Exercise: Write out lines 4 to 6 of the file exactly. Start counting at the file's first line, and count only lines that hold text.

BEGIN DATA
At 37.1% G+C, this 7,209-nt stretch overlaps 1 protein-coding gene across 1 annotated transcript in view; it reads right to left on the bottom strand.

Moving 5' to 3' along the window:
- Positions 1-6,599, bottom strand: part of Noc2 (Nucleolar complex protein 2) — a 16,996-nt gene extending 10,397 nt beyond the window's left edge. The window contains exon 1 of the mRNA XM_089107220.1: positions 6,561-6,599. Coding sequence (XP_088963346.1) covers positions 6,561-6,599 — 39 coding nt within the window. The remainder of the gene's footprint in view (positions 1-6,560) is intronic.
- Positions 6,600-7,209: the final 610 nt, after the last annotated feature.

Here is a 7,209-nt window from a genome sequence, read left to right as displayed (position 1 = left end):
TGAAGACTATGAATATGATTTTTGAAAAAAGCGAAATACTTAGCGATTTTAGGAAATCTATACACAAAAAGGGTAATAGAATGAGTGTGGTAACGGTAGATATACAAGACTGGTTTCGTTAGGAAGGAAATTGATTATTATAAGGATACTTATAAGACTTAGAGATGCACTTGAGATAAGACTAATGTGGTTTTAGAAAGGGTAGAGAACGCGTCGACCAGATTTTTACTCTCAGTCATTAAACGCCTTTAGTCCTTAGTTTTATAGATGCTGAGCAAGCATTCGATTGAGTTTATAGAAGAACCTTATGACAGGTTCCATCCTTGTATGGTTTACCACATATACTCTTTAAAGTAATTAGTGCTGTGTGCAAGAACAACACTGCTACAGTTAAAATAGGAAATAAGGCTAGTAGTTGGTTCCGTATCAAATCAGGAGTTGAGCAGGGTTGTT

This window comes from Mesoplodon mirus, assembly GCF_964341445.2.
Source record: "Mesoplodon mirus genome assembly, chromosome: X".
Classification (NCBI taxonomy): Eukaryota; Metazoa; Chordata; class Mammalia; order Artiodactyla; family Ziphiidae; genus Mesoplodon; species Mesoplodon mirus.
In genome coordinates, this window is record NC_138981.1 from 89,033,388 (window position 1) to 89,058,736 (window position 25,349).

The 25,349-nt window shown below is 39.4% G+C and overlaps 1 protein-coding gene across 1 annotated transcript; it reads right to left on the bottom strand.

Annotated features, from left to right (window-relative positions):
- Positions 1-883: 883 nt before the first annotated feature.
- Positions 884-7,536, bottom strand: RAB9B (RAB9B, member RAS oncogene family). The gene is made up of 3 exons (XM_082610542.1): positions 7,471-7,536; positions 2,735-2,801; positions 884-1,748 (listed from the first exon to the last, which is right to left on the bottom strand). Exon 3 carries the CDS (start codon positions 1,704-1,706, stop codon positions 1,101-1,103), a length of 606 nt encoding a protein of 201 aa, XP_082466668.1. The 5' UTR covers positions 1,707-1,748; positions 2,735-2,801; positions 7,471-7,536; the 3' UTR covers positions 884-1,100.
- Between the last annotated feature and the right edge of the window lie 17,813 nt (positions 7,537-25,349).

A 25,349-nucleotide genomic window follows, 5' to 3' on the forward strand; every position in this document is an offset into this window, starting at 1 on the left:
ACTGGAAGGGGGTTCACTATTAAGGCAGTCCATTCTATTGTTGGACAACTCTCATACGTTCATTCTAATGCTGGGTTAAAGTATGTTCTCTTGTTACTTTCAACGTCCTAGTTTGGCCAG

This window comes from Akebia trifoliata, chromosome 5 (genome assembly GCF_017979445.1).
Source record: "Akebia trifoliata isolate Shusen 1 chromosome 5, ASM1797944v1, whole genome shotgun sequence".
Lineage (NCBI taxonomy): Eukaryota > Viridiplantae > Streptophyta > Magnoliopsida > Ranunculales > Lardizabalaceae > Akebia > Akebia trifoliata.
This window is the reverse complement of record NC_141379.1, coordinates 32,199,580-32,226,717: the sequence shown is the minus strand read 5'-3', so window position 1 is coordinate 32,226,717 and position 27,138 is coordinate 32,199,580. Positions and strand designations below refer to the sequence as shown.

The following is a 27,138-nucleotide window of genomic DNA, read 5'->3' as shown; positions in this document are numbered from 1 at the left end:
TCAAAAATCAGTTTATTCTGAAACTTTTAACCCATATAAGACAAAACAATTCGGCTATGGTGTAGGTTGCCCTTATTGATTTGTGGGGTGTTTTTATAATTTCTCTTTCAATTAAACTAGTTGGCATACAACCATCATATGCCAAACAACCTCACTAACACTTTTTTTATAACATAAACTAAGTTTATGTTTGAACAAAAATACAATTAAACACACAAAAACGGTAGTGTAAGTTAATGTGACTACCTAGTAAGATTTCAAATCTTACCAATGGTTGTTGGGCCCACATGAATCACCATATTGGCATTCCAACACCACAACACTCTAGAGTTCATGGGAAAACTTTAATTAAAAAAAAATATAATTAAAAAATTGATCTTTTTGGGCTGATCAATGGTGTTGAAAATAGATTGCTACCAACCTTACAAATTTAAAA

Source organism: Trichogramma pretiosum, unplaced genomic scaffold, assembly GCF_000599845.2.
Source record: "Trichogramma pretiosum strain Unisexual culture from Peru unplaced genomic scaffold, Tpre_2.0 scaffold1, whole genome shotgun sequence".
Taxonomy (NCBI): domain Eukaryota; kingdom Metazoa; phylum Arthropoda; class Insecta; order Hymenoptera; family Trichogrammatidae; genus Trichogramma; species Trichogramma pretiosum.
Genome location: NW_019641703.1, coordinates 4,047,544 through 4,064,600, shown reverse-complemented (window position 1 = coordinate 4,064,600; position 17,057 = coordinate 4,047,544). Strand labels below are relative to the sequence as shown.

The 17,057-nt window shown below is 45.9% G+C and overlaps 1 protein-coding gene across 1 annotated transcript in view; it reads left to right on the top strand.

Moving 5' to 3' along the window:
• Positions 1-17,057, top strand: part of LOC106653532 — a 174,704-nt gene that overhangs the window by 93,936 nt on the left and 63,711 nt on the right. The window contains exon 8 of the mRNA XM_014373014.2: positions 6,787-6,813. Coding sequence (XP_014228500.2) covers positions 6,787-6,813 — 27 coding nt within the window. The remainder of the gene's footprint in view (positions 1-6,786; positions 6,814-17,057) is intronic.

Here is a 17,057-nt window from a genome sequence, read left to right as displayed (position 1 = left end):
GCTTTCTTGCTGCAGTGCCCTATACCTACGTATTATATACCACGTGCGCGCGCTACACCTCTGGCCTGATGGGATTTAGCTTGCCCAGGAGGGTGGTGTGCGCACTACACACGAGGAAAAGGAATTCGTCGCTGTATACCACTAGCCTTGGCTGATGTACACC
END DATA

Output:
- Positions 6,600-7,209: the final 610 nt, after the last annotated feature.

Here is a 7,209-nt window from a genome sequence, read left to right as displayed (position 1 = left end):
TGAAGACTATGAATATGATTTTTGAAAAAAGCGAAATACTTAGCGATTTTAGGAAATCTATACACAAAAAGGGTAATAGAATGAGTGTGGTAACGGTAGATATACAAGACTGGTTTCGTTAGGAAGGAAATTGATTATTATAAGGATACTTATAAGACTTAGAGATGCACTTGAGATAAGACTAATGTGGTTTTAGAAAGGGTAGAGAACGCGTCGACCAGATTTTTACTCTCAGTCATTAAACGCCTTTAGTCCTTAGTTTTATAGATGCTGAGCAAGCATTCGATTGAGTTTATAGAAGAACCTTATGACAGGTTCCATCCTTGTATGGTTTACCACATATACTCTTTAAAGTAATTAGTGCTGTGTGCAAGAACAACACTGCTACAGTTAAAATAGGAAATAAGGCTAGTAGTTGGTTCCGTATCAAATCAGGAGTTGAGCAGGGTTGTT